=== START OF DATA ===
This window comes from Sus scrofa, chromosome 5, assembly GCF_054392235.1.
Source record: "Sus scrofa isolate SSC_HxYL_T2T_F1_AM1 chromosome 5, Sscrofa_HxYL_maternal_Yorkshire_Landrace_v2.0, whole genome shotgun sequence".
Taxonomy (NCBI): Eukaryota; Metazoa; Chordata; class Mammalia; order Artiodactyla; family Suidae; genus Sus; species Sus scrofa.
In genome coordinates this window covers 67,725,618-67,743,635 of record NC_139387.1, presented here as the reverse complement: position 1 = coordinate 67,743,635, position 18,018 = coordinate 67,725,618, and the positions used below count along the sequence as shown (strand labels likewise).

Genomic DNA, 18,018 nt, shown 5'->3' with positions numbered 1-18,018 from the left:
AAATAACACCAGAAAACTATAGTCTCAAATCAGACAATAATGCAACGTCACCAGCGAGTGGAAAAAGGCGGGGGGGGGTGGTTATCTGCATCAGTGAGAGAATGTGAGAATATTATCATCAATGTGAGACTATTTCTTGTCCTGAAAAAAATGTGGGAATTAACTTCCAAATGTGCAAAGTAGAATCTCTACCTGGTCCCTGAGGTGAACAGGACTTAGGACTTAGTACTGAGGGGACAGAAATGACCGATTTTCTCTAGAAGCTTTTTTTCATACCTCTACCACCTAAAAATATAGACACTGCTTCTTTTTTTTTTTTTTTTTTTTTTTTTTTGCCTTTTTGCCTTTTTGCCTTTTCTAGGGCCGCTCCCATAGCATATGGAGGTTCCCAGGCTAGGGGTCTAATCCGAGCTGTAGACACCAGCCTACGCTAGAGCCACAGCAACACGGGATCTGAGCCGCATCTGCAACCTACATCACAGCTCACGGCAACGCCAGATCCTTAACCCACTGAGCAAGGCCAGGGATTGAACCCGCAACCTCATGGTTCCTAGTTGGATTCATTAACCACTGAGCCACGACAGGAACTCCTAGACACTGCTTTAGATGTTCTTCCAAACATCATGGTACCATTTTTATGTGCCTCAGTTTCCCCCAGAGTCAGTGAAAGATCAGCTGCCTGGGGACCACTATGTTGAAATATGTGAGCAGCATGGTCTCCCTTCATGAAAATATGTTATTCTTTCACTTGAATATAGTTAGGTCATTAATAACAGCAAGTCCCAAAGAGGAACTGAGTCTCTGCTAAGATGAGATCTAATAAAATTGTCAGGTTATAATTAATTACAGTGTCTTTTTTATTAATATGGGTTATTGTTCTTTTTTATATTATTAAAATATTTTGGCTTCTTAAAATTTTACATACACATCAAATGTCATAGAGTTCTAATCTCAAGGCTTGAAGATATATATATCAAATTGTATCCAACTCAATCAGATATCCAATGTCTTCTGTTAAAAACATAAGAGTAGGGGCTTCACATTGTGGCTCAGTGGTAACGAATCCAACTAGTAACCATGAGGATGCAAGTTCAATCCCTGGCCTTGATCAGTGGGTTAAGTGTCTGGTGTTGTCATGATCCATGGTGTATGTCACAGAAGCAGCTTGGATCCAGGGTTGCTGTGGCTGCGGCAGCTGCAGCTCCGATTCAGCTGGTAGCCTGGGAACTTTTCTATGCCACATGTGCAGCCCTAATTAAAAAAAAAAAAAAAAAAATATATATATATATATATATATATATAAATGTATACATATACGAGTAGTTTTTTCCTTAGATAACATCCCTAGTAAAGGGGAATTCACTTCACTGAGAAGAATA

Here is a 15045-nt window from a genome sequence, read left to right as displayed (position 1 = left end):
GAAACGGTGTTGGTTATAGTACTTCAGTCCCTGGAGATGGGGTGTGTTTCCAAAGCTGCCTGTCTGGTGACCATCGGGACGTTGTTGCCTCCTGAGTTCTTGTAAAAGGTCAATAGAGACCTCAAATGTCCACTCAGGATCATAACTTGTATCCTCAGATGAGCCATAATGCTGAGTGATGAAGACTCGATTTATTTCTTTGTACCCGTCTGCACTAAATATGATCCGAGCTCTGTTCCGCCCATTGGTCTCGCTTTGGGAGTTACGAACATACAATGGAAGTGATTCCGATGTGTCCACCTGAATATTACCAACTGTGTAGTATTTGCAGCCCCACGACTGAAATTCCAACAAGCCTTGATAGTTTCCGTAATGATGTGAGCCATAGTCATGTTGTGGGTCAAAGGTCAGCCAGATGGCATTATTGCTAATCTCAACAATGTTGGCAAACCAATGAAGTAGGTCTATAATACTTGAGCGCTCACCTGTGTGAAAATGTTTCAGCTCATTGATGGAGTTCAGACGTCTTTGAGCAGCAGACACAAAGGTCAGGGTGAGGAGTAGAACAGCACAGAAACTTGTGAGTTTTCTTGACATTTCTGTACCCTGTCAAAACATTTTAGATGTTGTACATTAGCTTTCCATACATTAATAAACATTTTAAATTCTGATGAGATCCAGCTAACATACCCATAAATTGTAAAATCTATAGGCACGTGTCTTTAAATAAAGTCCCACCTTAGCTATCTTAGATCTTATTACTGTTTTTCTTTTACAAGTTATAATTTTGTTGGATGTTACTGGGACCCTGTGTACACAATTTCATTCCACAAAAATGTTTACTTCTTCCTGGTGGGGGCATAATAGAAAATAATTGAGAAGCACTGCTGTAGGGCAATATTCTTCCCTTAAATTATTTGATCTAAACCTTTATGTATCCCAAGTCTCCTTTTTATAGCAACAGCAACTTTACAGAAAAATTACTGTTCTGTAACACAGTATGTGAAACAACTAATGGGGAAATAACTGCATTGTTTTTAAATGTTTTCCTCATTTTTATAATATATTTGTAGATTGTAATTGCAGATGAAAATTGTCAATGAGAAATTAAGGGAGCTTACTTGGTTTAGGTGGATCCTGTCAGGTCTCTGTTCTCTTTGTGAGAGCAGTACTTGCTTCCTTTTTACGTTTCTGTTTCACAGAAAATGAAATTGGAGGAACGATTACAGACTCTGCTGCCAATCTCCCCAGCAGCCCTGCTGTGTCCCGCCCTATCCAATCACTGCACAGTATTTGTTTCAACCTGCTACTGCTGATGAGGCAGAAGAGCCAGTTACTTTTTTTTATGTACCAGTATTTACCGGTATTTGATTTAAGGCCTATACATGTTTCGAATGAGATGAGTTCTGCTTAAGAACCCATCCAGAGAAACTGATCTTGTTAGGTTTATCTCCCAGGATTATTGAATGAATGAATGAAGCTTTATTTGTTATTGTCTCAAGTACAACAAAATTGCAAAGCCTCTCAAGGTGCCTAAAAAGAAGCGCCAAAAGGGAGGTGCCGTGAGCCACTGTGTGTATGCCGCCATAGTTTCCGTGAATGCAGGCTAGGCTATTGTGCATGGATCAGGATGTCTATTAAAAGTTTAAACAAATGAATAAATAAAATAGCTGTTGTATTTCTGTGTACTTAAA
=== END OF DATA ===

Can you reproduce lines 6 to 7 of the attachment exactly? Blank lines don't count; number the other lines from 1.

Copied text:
AAATAACACCAGAAAACTATAGTCTCAAATCAGACAATAATGCAACGTCACCAGCGAGTGGAAAAAGGCGGGGGGGGGTGGTTATCTGCATCAGTGAGAGAATGTGAGAATATTATCATCAATGTGAGACTATTTCTTGTCCTGAAAAAAATGTGGGAATTAACTTCCAAATGTGCAAAGTAGAATCTCTACCTGGTCCCTGAGGTGAACAGGACTTAGGACTTAGTACTGAGGGGACAGAAATGACCGATTTTCTCTAGAAGCTTTTTTTCATACCTCTACCACCTAAAAATATAGACACTGCTTCTTTTTTTTTTTTTTTTTTTTTTTTTTTGCCTTTTTGCCTTTTTGCCTTTTCTAGGGCCGCTCCCATAGCATATGGAGGTTCCCAGGCTAGGGGTCTAATCCGAGCTGTAGACACCAGCCTACGCTAGAGCCACAGCAACACGGGATCTGAGCCGCATCTGCAACCTACATCACAGCTCACGGCAACGCCAGATCCTTAACCCACTGAGCAAGGCCAGGGATTGAACCCGCAACCTCATGGTTCCTAGTTGGATTCATTAACCACTGAGCCACGACAGGAACTCCTAGACACTGCTTTAGATGTTCTTCCAAACATCATGGTACCATTTTTATGTGCCTCAGTTTCCCCCAGAGTCAGTGAAAGATCAGCTGCCTGGGGACCACTATGTTGAAATATGTGAGCAGCATGGTCTCCCTTCATGAAAATATGTTATTCTTTCACTTGAATATAGTTAGGTCATTAATAACAGCAAGTCCCAAAGAGGAACTGAGTCTCTGCTAAGATGAGATCTAATAAAATTGTCAGGTTATAATTAATTACAGTGTCTTTTTTATTAATATGGGTTATTGTTCTTTTTTATATTATTAAAATATTTTGGCTTCTTAAAATTTTACATACACATCAAATGTCATAGAGTTCTAATCTCAAGGCTTGAAGATATATATATCAAATTGTATCCAACTCAATCAGATATCCAATGTCTTCTGTTAAAAACATAAGAGTAGGGGCTTCACATTGTGGCTCAGTGGTAACGAATCCAACTAGTAACCATGAGGATGCAAGTTCAATCCCTGGCCTTGATCAGTGGGTTAAGTGTCTGGTGTTGTCATGATCCATGGTGTATGTCACAGAAGCAGCTTGGATCCAGGGTTGCTGTGGCTGCGGCAGCTGCAGCTCCGATTCAGCTGGTAGCCTGGGAACTTTTCTATGCCACATGTGCAGCCCTAATTAAAAAAAAAAAAAAAAAAATATATATATATATATATATATATATAAATGTATACATATACGAGTAGTTTTTTCCTTAGATAACATCCCTAGTAAAGGGGAATTCACTTCACTGAGAAGAATA

Here is a 15045-nt window from a genome sequence, read left to right as displayed (position 1 = left end):